The Liberal Democrat Deputy Leadership contest looks over almost over before it’s started. My local MP, Simon Hughes already claims 25 supporters, and with 29 required to win. Tim Farron’s challenge, however exciting and different, looks rather more Henley than Brent East.
But the notable qualifications of both these individuals aside, there is a rather more fundamental question to ask about the job itself.
Part of the Coalition’s mission is to eliminate duplication and waste in government. The Liberal Democrat party could do the same to itself, and this role is a prime candidate.
In opposition the position had a clear remit. When Mrs. Clegg ordered Nick to go on holiday and leave the leaflets at home, Vince Cable would stand in at PMQs and chair meetings of the Parliamentary Party.
When that happens today the new Deputy Leader does not then become the Deputy Prime Minister. Government positions are not party positions.
Nor does the stand-in leader of a party in government have any special Parliamentary privilege. The DL can ask questions of the government. They do not have unique rights to do so though, any more than the Conservative chair of the 1922 committee. They are just another MP.
Inside the Party, ‘Lanson Boy’ highlights the confusion further, describing the role as “joint head (with the Party President) of the rubber chicken circuit”. Do we need a two-headed chicken?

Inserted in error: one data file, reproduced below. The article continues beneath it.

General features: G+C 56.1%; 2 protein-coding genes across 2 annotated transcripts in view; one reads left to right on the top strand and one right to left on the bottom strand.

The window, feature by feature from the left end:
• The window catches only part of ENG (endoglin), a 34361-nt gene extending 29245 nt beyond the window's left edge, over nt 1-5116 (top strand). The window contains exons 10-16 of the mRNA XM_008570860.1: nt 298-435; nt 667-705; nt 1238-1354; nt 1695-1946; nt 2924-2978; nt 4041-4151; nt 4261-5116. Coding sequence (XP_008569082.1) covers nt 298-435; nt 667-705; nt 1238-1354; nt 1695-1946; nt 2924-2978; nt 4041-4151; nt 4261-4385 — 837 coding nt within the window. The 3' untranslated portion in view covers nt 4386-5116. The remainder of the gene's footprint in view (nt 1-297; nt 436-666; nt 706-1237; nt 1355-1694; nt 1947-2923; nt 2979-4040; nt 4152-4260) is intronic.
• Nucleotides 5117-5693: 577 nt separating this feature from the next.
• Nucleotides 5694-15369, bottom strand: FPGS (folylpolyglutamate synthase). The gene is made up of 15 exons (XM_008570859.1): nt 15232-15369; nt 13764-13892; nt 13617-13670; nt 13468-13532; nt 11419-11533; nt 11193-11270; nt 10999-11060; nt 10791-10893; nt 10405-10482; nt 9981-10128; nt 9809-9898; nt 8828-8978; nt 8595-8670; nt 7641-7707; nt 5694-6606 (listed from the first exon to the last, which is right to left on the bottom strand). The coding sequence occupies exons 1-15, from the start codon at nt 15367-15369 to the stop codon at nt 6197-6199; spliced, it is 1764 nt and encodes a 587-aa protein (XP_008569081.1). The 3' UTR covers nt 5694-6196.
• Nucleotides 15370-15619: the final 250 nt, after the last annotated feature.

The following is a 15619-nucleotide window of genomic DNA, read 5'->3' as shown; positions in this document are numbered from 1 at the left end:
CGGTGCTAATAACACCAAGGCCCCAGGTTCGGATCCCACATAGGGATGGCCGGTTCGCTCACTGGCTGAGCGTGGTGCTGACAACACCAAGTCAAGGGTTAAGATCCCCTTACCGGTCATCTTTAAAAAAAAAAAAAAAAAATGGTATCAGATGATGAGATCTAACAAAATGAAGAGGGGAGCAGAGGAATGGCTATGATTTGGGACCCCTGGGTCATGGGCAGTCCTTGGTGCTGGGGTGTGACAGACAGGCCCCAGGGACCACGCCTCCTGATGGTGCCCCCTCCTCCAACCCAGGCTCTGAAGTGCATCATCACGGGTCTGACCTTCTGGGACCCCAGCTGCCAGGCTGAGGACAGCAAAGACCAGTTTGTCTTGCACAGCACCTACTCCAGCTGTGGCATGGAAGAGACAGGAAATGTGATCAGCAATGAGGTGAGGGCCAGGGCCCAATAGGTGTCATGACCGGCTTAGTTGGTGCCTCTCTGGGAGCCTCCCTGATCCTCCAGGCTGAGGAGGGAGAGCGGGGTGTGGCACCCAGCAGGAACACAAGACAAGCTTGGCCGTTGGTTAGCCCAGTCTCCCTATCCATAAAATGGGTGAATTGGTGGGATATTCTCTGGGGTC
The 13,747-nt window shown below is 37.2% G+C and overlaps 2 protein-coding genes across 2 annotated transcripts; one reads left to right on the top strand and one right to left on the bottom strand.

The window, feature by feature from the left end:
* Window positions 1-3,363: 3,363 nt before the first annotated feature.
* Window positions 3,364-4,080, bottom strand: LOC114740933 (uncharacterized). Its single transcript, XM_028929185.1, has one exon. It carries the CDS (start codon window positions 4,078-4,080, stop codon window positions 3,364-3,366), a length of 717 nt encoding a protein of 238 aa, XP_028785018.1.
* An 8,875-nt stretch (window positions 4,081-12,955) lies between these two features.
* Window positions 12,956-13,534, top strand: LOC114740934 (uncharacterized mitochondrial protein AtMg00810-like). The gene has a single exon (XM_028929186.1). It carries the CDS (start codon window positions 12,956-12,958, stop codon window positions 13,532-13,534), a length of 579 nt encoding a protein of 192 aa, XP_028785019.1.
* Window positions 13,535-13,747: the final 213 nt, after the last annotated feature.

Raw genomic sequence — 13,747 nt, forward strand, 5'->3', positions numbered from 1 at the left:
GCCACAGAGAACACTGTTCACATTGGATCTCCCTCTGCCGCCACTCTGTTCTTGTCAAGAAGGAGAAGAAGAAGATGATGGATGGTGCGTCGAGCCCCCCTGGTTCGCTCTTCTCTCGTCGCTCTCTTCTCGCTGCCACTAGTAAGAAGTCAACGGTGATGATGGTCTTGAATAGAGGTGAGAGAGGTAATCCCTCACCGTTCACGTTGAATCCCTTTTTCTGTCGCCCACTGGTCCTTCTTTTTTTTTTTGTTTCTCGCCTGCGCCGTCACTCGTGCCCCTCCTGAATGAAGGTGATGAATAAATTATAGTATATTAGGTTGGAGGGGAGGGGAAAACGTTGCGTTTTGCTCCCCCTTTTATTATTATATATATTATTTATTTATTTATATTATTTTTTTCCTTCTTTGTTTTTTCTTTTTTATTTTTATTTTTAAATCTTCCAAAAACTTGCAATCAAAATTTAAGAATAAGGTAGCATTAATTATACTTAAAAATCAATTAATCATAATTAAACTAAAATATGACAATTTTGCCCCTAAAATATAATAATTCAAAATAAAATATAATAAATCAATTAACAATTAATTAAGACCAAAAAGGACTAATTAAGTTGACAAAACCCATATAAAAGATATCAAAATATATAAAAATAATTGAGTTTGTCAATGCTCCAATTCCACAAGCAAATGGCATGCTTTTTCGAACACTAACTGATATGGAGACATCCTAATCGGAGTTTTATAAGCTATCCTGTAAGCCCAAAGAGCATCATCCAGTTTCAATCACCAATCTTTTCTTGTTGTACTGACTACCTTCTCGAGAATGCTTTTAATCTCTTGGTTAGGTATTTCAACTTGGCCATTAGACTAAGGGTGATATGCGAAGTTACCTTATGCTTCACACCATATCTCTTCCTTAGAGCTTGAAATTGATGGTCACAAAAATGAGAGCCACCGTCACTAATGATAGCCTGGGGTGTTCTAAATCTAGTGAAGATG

If elected Simon Hughes has grand plans to clarify all this. In Parliament he wants to create roles for non-government Liberal Democrat MPs to shadow ministries with Conservative ministers. He wants the Speaker to grant them special rights to ask questions. He wants these spokespeople and ministers to meet weekly as a shadow cabinet. Internally his remark “we have to be really strong in our policy positions” suggests he sees some role for the DL leading on policy formation.
Personally I think he’s wrong on all counts. If Liberal Democrats outside the government wish to show their independent identities and think that will help the party, they can do so by being MPs and asking awkward questions.
Government never stopped Labour backbenchers from finding their voice and what Simon appears to be suggesting is that he and his shadow ministers act as a filter for ‘official party dissent’ as opposed to the regular unofficial kind any MP can pursue by speaking their mind. This is neither necessary nor very helpful. If team Simon and team Nick disagree who is speaking for the party? Or does it depend which one is on holiday?
The Speaker should refuse his special privileges request, Parliament has no business changing their arrangements to suit the communication preferences of party factions.
His ‘shadows and cabinet’ meeting idea makes little sense other than as a sounding board. As a group they have no remit. There are already full meetings of all the MPs to share ideas, and if backbenchers want a specific talking shop they should lower themselves to copy the Tories and set up a 2010 committee.
Within the party we don’t need two Presidents, or a special policy role for a deputy leader of the parliamentary party. There are already quite enough poorly defined over-lapping jobs on all the various internal committees without adding another layer of confusion.
Which leaves the new DL with the occasional job of chairing meetings of the MPs as holiday temp cover.
Do we really need a grand sounding official role for that job, or can be left to old-fashioned delegation?